The Aristotelian Society for the Systematic Study of Philosophy, more generally known as the Aristotelian Society, is a philosophical society in London.


Aristotelian Society was founded at a meeting on 19 April 1880, at 17 Bloomsbury Square, London.[1]

It resolved "to constitute a society of about twenty and to include ladies; the society to meet fortnightly, on Mondays at 8 o'clock, at the rooms of the Spelling Reform Association…"[2] The rules of the society stipulated:

The object of this Society shall be the systematic study of philosophy; 1st, as to its historical development; 2nd, as to its methods and problems.

According to H. Wildon Carr, in choosing a name for the society, it was:

essential to find a name that would definitely prescribe the study's speculative character, which was to be the Society's ideal, and it seemed that this could best be secured by adopting the name of a philosopher eminently representative. There is only one such name in the history of philosophy and so we became the Aristotelian Society, not for the special study of Aristotle, or of Aristotelianism, but for the systematic study of Philosophy."[3]

The society's first president was Mr. Shadworth H. Hodgson. He was president for fourteen years from 1880 until 1894, when he proposed Dr. Bernard Bosanquet as his replacement.

Professor Alan Willard Brown noted in 1947 that '[The Society]'s members were not all men of established intellectual position. It welcomed young minds just out of university as well as older amateur philosophers with serious interests and purposes. But many distinguished men were faithful members, and not the least virtue of the society has remained, even to the present day, the opportunity it affords for different intellectual generations to meet in an atmosphere of reasoned and responsible discussion.'."[4]

The society continues to meet fortnightly at the University of London's Senate House to hear and discuss philosophical papers from all philosophical traditions. The current President (2016–2017) is Tim Crane, a Professor of Philosophy at University of Cambridge.[5] Its other work includes giving grants to support the organisation of academic conferences in philosophy, and, with Oxford University Press, the production of the 'Lines of Thought' series of philosophical monographs.

Annual conference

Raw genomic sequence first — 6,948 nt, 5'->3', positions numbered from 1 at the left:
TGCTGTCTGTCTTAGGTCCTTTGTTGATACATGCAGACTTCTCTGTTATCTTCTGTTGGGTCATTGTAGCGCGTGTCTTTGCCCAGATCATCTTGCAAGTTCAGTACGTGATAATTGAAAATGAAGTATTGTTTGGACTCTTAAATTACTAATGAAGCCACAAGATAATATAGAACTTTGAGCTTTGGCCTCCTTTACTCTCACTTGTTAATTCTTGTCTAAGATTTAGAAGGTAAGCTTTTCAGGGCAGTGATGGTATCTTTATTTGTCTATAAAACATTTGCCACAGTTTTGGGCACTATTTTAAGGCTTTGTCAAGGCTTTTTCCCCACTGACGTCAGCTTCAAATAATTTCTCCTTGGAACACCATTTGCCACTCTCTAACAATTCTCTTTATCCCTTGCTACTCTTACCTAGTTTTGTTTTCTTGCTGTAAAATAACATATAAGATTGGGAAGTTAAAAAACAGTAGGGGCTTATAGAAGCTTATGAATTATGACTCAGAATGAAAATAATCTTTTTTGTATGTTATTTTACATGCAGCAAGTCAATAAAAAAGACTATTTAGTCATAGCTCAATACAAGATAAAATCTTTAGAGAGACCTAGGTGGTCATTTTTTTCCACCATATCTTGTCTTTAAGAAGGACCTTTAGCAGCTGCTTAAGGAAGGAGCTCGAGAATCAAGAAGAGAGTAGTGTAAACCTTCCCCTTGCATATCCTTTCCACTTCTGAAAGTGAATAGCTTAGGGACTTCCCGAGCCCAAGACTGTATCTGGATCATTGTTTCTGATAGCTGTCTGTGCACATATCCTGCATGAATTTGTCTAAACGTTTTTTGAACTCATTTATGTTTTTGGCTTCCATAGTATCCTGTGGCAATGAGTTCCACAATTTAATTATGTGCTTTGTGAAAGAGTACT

The society's annual conference, organised since 1918 in conjunction with the Mind Association, (publishers of the philosophical journal Mind), is known as the Joint Session of the Aristotelian Society and the Mind Association, and is hosted by different university departments in July each year.


Proceedings of the Aristotelian Society
Publication details
Former name(s)
Proceedings of the Aristotelian Society for the Systematic Study of Philosophy
Oxford University Press (United Kingdom)
Standard abbreviations
ISO 4Proc. Aristot. Soc.
ISSN1467-9264 (print)
1467-9264 (web)
OCLC no.224535586
Proceedings of the Aristotelian Society, Supplementary Volumes
Publication details
Oxford University Press (United Kingdom)
Standard abbreviations
ISO 4Proc. Aristot. Soc. Suppl. Vol.
ISSN1467-8349 (print)
1467-8349 (web)
OCLC no.609926388

The first edition of the society's proceedings, the Proceedings of the Aristotelian Society for the Systematic Study of Philosophy, now the Proceedings of the Aristotelian Society, was issued in 1888.

Papers from invited speakers at the Joint Session conference are published in June each year (i.e., before the joint conference) in The Proceedings of the Aristotelian Society, Supplementary Volume.

The Proceedings and the Supplementary Volume are published by the society and distributed by Oxford University Press. The back run of both journals has been digitised by JSTOR.

List of current and past presidents

Many significant philosophers have served the society as its president:


  1. ^ Five individuals attended this meeting: F. G. Fleay, Alfred Senier (1853–1918) (later Professor of Chemistry in the University of Galway), Herbert Burrows, Edward Clarkson, and Alfred Lowe (Carr, 1928–1929, pp.360).
  2. ^ Carr (1928–1929), 360.
  3. ^ Carr (1928–1929), 361.
  4. ^ Brown (1947), p.249.
  5. ^ "The Council", Aristotelian Society.